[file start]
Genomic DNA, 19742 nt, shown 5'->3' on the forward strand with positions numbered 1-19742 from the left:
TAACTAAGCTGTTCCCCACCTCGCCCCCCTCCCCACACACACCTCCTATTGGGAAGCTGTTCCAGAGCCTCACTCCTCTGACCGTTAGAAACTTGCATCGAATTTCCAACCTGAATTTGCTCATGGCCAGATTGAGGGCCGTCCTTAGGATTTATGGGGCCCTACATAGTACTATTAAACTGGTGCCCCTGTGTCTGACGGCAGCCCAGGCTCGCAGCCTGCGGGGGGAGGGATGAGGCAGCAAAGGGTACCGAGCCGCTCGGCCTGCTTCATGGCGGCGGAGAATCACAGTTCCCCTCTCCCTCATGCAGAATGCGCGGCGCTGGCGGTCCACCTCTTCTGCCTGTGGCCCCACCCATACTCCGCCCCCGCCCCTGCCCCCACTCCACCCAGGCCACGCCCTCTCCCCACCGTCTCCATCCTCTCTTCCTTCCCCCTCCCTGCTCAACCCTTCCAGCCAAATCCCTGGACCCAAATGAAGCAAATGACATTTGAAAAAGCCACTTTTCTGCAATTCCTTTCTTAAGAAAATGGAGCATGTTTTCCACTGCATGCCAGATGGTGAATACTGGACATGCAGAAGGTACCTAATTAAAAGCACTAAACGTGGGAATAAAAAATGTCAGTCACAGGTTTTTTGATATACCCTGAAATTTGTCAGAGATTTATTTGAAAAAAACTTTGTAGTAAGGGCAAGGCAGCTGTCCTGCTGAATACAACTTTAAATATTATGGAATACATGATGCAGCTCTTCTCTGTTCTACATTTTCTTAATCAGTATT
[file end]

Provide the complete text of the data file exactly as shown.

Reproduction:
Genomic DNA, 19742 nt, shown 5'->3' on the forward strand with positions numbered 1-19742 from the left:
TAACTAAGCTGTTCCCCACCTCGCCCCCCTCCCCACACACACCTCCTATTGGGAAGCTGTTCCAGAGCCTCACTCCTCTGACCGTTAGAAACTTGCATCGAATTTCCAACCTGAATTTGCTCATGGCCAGATTGAGGGCCGTCCTTAGGATTTATGGGGCCCTACATAGTACTATTAAACTGGTGCCCCTGTGTCTGACGGCAGCCCAGGCTCGCAGCCTGCGGGGGGAGGGATGAGGCAGCAAAGGGTACCGAGCCGCTCGGCCTGCTTCATGGCGGCGGAGAATCACAGTTCCCCTCTCCCTCATGCAGAATGCGCGGCGCTGGCGGTCCACCTCTTCTGCCTGTGGCCCCACCCATACTCCGCCCCCGCCCCTGCCCCCACTCCACCCAGGCCACGCCCTCTCCCCACCGTCTCCATCCTCTCTTCCTTCCCCCTCCCTGCTCAACCCTTCCAGCCAAATCCCTGGACCCAAATGAAGCAAATGACATTTGAAAAAGCCACTTTTCTGCAATTCCTTTCTTAAGAAAATGGAGCATGTTTTCCACTGCATGCCAGATGGTGAATACTGGACATGCAGAAGGTACCTAATTAAAAGCACTAAACGTGGGAATAAAAAATGTCAGTCACAGGTTTTTTGATATACCCTGAAATTTGTCAGAGATTTATTTGAAAAAAACTTTGTAGTAAGGGCAAGGCAGCTGTCCTGCTGAATACAACTTTAAATATTATGGAATACATGATGCAGCTCTTCTCTGTTCTACATTTTCTTAATCAGTATT